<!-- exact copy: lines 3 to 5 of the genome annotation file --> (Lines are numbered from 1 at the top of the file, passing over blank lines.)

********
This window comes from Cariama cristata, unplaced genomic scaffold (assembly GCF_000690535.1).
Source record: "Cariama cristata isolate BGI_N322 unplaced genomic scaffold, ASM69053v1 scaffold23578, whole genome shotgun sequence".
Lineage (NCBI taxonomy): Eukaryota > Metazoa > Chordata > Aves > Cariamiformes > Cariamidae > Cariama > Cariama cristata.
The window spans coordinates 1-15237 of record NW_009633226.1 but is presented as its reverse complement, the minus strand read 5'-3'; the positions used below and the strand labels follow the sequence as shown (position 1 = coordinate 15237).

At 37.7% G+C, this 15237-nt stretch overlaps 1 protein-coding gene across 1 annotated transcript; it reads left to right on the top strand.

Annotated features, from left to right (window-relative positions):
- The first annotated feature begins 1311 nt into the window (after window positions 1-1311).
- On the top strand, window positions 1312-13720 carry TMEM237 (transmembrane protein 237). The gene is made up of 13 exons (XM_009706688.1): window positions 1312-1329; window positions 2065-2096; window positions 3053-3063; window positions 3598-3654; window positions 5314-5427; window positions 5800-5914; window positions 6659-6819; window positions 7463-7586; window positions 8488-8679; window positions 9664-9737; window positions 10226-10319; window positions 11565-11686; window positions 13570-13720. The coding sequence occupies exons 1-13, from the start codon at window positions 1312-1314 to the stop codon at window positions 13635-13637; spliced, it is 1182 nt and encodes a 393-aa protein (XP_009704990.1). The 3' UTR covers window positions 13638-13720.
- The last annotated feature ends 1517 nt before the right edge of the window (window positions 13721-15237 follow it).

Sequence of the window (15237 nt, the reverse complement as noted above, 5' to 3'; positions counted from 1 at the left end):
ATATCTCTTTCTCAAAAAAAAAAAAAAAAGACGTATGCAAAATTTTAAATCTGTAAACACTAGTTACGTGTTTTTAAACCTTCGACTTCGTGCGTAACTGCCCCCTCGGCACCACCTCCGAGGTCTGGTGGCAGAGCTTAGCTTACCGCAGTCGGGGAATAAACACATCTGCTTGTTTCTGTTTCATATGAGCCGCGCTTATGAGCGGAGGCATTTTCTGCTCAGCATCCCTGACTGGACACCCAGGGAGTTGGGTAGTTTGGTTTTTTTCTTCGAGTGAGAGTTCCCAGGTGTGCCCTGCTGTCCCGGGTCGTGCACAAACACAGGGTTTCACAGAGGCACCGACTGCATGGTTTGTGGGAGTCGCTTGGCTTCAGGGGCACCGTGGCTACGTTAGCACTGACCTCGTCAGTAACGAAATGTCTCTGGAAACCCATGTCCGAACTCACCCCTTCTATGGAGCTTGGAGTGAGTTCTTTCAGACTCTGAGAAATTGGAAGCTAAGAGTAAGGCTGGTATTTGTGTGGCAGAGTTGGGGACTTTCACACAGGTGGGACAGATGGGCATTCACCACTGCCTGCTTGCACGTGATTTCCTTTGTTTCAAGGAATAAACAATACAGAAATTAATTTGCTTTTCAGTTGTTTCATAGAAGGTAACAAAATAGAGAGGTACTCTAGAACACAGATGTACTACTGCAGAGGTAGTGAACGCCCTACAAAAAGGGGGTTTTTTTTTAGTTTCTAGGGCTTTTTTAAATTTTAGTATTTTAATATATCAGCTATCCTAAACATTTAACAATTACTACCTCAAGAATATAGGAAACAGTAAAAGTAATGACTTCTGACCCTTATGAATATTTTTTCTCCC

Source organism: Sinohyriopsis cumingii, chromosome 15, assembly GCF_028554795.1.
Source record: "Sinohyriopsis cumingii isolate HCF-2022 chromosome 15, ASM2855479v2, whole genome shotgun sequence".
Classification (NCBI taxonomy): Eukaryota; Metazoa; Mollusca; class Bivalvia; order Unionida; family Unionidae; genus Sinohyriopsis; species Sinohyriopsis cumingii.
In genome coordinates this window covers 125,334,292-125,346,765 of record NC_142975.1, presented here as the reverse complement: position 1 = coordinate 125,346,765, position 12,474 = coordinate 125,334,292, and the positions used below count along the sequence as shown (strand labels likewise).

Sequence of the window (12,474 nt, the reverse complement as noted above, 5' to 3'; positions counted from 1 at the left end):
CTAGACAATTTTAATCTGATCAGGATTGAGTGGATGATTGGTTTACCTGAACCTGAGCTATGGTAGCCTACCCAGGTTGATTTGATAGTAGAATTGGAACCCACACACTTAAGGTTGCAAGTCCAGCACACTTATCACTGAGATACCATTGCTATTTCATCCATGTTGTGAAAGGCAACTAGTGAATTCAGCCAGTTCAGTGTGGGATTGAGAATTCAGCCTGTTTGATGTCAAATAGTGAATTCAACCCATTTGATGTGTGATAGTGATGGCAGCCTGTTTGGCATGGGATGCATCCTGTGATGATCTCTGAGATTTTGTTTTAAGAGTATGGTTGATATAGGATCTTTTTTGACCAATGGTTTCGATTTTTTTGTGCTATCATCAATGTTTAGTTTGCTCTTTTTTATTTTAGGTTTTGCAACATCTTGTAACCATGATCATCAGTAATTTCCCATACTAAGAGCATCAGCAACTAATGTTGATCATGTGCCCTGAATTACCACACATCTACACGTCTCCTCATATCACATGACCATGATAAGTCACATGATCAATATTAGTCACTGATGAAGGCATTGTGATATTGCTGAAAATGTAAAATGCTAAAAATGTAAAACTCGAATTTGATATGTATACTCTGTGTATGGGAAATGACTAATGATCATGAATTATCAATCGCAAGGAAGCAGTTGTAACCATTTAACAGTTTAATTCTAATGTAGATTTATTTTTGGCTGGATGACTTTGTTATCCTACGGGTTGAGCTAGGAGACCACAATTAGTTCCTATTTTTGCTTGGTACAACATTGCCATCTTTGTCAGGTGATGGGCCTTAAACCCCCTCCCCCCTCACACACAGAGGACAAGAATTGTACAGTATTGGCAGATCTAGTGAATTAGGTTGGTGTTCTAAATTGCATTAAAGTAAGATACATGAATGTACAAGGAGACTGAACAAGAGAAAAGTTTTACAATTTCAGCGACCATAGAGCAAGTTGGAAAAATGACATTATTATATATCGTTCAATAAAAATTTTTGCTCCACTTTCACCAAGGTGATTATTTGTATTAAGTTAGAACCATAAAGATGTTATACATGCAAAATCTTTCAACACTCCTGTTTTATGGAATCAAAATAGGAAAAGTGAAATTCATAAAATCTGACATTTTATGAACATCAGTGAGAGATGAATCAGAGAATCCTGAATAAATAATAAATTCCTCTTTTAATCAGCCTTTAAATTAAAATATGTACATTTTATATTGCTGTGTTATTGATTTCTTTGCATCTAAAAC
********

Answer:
Lineage (NCBI taxonomy): Eukaryota > Metazoa > Chordata > Aves > Cariamiformes > Cariamidae > Cariama > Cariama cristata.
The window spans coordinates 1-15237 of record NW_009633226.1 but is presented as its reverse complement, the minus strand read 5'-3'; the positions used below and the strand labels follow the sequence as shown (position 1 = coordinate 15237).

At 37.7% G+C, this 15237-nt stretch overlaps 1 protein-coding gene across 1 annotated transcript; it reads left to right on the top strand.